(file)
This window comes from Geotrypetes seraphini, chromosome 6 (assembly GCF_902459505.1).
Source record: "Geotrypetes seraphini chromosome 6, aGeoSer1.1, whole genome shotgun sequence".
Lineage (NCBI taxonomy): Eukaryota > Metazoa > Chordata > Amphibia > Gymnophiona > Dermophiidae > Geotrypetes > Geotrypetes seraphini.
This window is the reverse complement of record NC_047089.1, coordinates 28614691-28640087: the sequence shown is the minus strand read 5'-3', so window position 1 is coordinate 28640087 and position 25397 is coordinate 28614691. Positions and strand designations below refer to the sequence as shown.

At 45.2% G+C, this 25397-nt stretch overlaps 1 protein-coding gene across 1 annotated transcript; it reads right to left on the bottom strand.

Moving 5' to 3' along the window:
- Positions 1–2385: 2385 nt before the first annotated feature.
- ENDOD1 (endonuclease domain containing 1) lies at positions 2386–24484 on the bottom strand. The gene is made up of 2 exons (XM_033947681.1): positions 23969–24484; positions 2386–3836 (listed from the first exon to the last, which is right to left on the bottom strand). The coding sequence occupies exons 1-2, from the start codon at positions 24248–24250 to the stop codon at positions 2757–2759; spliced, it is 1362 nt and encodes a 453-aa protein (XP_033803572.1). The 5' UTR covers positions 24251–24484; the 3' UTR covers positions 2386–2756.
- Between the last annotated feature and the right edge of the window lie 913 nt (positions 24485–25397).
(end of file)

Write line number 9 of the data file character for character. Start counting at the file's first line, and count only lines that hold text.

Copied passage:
- Between the last annotated feature and the right edge of the window lie 913 nt (positions 24485–25397).